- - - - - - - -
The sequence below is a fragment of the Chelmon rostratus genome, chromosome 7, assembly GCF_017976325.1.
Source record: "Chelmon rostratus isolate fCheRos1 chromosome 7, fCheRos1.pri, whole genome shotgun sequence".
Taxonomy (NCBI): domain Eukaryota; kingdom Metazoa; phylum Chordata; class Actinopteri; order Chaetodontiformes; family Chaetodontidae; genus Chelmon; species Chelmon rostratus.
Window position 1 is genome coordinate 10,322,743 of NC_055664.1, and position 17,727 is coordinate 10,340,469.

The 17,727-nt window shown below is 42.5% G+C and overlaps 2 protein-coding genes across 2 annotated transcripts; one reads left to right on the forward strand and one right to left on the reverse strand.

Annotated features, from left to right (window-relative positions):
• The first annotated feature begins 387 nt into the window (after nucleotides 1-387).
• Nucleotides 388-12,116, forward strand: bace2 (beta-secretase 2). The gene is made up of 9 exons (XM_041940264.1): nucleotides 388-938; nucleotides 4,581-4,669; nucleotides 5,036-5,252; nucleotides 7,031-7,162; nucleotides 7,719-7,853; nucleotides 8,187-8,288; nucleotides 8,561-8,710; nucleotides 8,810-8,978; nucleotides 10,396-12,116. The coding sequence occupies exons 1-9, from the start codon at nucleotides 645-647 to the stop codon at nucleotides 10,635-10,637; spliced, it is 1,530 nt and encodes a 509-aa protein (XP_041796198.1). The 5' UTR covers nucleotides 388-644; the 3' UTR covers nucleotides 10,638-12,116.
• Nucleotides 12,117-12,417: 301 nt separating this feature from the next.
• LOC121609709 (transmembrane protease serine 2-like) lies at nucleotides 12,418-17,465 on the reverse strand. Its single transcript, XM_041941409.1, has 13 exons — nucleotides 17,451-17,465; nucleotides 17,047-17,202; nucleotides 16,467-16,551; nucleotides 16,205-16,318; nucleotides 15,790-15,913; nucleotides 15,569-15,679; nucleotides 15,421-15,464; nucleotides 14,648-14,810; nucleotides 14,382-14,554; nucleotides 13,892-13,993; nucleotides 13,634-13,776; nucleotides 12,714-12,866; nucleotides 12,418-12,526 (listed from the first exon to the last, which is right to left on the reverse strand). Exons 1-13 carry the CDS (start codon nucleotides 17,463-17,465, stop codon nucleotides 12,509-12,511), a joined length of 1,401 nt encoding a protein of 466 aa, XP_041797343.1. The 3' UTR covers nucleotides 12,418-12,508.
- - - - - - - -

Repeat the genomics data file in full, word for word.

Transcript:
The sequence below is a fragment of the Chelmon rostratus genome, chromosome 7, assembly GCF_017976325.1.
Source record: "Chelmon rostratus isolate fCheRos1 chromosome 7, fCheRos1.pri, whole genome shotgun sequence".
Taxonomy (NCBI): domain Eukaryota; kingdom Metazoa; phylum Chordata; class Actinopteri; order Chaetodontiformes; family Chaetodontidae; genus Chelmon; species Chelmon rostratus.
Window position 1 is genome coordinate 10,322,743 of NC_055664.1, and position 17,727 is coordinate 10,340,469.

The 17,727-nt window shown below is 42.5% G+C and overlaps 2 protein-coding genes across 2 annotated transcripts; one reads left to right on the forward strand and one right to left on the reverse strand.

Annotated features, from left to right (window-relative positions):
• The first annotated feature begins 387 nt into the window (after nucleotides 1-387).
• Nucleotides 388-12,116, forward strand: bace2 (beta-secretase 2). The gene is made up of 9 exons (XM_041940264.1): nucleotides 388-938; nucleotides 4,581-4,669; nucleotides 5,036-5,252; nucleotides 7,031-7,162; nucleotides 7,719-7,853; nucleotides 8,187-8,288; nucleotides 8,561-8,710; nucleotides 8,810-8,978; nucleotides 10,396-12,116. The coding sequence occupies exons 1-9, from the start codon at nucleotides 645-647 to the stop codon at nucleotides 10,635-10,637; spliced, it is 1,530 nt and encodes a 509-aa protein (XP_041796198.1). The 5' UTR covers nucleotides 388-644; the 3' UTR covers nucleotides 10,638-12,116.
• Nucleotides 12,117-12,417: 301 nt separating this feature from the next.
• LOC121609709 (transmembrane protease serine 2-like) lies at nucleotides 12,418-17,465 on the reverse strand. Its single transcript, XM_041941409.1, has 13 exons — nucleotides 17,451-17,465; nucleotides 17,047-17,202; nucleotides 16,467-16,551; nucleotides 16,205-16,318; nucleotides 15,790-15,913; nucleotides 15,569-15,679; nucleotides 15,421-15,464; nucleotides 14,648-14,810; nucleotides 14,382-14,554; nucleotides 13,892-13,993; nucleotides 13,634-13,776; nucleotides 12,714-12,866; nucleotides 12,418-12,526 (listed from the first exon to the last, which is right to left on the reverse strand). Exons 1-13 carry the CDS (start codon nucleotides 17,463-17,465, stop codon nucleotides 12,509-12,511), a joined length of 1,401 nt encoding a protein of 466 aa, XP_041797343.1. The 3' UTR covers nucleotides 12,418-12,508.